Ethnic Armenians in Azerbaijan's breakaway region of Nagorno-Karabakh agreed to a Russian proposal for a ceasefire on Wednesday, 24 hours after Azerbaijan began an offensive to take control of the enclave that killed dozens and injured hundreds.
Separatist Armenian forces in Karabakh said Azerbaijan had broken through their lines and seized a number of heights and strategic road junctions while the world had stood by, doing nothing.
The self-styled "Republic of Artsakh" said that in such circumstances, it had no choice but to cease hostilities from 1 p.m. local time on Wednesday.
"The authorities of the Republic of Artsakh accept the proposal of the command of the Russian peacekeeping contingent to cease fire," it said.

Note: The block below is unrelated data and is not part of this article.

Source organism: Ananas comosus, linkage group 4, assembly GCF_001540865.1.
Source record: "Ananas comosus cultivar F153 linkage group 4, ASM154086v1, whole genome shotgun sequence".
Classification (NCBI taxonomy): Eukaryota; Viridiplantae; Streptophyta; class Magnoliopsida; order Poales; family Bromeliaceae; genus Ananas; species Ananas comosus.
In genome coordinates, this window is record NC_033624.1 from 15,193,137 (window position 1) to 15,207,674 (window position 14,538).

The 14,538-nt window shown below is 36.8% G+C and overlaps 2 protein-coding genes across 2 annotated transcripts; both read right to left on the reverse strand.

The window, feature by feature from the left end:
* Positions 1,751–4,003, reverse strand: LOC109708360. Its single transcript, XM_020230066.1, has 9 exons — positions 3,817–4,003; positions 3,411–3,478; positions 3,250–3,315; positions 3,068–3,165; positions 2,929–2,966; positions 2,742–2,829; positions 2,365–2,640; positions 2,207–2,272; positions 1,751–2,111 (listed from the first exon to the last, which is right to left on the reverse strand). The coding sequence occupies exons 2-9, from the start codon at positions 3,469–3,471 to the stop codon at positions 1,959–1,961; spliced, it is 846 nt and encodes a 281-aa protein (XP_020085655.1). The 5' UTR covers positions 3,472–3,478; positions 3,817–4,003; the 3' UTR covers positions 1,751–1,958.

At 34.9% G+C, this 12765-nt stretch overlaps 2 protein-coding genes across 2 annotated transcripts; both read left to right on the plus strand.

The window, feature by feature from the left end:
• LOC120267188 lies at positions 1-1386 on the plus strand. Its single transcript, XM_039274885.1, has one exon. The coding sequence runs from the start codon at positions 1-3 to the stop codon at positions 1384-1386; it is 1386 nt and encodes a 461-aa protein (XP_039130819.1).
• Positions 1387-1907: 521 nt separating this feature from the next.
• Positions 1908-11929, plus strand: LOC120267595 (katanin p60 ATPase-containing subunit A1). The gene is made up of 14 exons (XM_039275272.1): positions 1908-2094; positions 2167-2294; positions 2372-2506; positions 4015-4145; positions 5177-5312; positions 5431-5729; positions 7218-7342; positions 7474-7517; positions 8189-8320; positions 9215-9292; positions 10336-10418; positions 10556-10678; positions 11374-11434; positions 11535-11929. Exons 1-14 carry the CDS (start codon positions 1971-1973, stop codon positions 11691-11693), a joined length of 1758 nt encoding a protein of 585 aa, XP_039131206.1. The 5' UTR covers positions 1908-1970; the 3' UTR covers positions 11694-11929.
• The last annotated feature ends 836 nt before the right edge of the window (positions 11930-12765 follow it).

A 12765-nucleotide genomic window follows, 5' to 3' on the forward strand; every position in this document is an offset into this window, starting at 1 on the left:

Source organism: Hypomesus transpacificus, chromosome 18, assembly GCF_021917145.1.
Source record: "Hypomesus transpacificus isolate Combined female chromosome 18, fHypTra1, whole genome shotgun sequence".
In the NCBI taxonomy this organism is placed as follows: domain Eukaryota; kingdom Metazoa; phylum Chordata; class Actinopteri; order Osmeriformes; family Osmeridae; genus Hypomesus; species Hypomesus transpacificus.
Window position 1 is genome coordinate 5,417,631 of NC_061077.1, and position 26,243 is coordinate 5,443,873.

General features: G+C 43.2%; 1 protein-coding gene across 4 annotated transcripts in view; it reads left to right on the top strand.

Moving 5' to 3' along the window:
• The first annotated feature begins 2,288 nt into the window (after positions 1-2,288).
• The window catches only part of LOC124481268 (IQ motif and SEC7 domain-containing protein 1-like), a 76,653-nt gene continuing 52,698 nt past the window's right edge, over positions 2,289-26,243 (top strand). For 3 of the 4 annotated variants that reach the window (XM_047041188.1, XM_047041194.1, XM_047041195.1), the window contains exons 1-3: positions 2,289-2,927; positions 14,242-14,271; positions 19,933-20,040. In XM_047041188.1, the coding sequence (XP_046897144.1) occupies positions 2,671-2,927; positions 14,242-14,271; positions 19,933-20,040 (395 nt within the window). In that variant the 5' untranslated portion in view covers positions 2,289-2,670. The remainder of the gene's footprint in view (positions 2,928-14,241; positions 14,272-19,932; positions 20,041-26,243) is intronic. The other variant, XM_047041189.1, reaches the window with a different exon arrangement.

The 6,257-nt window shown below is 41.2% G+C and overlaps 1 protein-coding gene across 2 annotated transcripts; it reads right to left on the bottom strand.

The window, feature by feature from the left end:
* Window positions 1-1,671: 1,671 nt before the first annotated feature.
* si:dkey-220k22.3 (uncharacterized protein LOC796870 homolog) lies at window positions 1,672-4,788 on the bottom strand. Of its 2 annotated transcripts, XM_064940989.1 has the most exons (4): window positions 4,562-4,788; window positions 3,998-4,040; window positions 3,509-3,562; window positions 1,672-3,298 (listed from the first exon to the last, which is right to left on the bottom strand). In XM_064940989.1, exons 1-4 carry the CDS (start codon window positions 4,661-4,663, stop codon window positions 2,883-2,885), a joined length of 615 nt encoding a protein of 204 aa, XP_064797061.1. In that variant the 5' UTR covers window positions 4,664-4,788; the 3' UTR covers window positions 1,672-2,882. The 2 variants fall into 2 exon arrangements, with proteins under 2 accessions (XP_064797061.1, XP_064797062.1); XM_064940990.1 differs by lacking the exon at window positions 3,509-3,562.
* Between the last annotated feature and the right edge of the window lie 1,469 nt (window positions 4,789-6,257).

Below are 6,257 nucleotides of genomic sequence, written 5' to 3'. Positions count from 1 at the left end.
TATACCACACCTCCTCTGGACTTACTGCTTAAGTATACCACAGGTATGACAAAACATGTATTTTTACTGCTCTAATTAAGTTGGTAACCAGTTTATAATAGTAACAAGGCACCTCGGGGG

"With the mediation of the command of the Russian peacekeeping contingent stationed in Nagorno-Karabakh, an agreement was reached on the complete cessation of hostilities from 13:00 on September 20, 2023."
Azerbaijan confirmed that a ceasefire agreement had been reached. It said Russian peacekeepers relayed the Karabakh Armenian appeal for a ceasefire to Azerbaijan. It did not immediately set out the conditions.
Azerbaijan began its operation against Nagorno-Karabakh on Tuesday after some of its troops were killed in what Baku said were attacks from the mountainous region, which Azerbaijan had blockaded for nine months.
Baku had demanded that the separatist political authorities in Karabakh, which is recognised internationally as part of Azerbaijan, also disband before any talks are held about the future of the region, which Azerbaijan wants to fully integrate.
Nagorno-Karabakh is recognised internationally as part of Azerbaijan, Reuters reports.